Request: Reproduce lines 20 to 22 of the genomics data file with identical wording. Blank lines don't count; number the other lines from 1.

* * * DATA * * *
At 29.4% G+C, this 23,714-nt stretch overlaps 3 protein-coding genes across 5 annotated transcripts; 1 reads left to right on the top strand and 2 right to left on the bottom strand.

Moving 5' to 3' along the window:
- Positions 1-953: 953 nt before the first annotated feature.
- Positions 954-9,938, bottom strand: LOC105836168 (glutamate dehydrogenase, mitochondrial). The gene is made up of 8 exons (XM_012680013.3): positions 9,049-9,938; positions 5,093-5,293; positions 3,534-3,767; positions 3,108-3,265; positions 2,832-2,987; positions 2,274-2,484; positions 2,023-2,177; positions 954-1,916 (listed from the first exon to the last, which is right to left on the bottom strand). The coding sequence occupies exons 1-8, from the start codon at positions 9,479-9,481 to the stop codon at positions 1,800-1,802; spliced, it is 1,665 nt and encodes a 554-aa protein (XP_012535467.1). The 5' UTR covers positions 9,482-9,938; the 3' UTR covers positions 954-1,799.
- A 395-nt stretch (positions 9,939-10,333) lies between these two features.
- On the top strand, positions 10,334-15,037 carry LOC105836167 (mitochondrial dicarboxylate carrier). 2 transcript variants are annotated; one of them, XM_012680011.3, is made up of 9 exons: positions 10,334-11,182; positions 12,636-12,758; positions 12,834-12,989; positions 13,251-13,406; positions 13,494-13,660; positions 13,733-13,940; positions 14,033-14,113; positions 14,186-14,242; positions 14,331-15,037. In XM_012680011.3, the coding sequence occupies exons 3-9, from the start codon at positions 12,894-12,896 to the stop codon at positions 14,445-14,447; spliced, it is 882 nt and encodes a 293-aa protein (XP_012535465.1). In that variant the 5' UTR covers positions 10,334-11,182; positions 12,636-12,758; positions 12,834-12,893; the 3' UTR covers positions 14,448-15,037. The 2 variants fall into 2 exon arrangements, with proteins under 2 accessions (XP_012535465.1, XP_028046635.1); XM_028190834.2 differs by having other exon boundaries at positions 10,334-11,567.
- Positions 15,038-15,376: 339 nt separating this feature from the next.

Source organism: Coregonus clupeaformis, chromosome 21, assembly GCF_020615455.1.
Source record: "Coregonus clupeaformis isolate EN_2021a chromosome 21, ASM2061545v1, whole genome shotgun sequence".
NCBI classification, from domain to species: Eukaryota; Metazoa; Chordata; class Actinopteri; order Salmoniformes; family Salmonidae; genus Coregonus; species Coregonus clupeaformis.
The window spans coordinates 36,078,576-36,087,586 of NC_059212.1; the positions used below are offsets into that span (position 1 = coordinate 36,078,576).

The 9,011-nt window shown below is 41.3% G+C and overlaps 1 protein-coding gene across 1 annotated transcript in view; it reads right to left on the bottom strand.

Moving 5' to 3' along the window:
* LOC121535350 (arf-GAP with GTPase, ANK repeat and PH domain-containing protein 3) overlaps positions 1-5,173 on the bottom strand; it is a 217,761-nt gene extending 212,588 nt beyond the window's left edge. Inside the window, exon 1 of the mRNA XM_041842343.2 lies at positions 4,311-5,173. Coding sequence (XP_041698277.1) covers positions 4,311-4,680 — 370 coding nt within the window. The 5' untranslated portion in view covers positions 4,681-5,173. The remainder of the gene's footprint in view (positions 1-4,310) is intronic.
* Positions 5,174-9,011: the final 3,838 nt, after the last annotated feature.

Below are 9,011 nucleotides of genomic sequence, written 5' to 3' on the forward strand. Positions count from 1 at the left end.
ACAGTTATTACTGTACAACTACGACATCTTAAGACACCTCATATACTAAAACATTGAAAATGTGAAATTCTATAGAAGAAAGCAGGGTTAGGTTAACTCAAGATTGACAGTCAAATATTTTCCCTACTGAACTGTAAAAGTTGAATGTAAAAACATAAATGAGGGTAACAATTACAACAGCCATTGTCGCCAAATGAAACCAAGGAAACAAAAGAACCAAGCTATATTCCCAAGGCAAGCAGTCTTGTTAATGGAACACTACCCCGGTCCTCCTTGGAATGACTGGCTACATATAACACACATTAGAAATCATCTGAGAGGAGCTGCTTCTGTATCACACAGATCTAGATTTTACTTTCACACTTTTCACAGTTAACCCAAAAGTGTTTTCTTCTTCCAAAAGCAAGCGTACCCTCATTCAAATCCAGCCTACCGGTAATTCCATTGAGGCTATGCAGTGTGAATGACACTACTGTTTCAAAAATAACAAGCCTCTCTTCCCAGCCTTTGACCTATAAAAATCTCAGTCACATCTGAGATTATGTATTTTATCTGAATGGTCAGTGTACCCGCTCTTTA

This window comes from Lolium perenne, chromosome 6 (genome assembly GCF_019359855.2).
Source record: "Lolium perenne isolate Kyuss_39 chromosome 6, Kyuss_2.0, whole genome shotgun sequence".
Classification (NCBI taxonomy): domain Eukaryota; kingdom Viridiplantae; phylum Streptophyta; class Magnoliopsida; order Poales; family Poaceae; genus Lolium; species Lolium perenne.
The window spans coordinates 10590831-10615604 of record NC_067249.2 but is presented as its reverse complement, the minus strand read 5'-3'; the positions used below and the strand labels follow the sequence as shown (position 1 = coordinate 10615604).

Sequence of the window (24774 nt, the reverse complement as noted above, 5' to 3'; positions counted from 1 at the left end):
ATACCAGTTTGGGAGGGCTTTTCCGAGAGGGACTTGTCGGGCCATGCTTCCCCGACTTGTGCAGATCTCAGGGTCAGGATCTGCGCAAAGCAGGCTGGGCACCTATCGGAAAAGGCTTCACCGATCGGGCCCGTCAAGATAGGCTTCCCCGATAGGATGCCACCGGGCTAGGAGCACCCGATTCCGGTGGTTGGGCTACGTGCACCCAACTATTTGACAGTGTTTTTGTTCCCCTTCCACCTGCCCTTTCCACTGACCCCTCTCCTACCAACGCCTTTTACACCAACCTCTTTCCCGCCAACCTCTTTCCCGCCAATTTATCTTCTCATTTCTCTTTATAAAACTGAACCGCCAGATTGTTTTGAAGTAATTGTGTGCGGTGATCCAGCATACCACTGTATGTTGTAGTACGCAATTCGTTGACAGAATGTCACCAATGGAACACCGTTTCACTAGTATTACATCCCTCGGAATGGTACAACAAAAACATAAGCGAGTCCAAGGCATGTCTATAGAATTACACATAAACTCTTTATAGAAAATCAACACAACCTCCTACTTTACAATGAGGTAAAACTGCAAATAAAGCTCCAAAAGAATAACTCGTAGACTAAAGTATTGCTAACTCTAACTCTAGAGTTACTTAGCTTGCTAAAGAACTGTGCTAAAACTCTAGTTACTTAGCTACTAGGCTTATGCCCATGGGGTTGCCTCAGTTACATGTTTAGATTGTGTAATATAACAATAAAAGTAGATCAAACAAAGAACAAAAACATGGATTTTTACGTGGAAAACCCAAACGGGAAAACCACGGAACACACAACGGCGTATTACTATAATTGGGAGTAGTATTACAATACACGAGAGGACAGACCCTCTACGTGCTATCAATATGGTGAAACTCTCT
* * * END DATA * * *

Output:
Classification (NCBI taxonomy): domain Eukaryota; kingdom Viridiplantae; phylum Streptophyta; class Magnoliopsida; order Poales; family Poaceae; genus Lolium; species Lolium perenne.
The window spans coordinates 10590831-10615604 of record NC_067249.2 but is presented as its reverse complement, the minus strand read 5'-3'; the positions used below and the strand labels follow the sequence as shown (position 1 = coordinate 10615604).

Sequence of the window (24774 nt, the reverse complement as noted above, 5' to 3'; positions counted from 1 at the left end):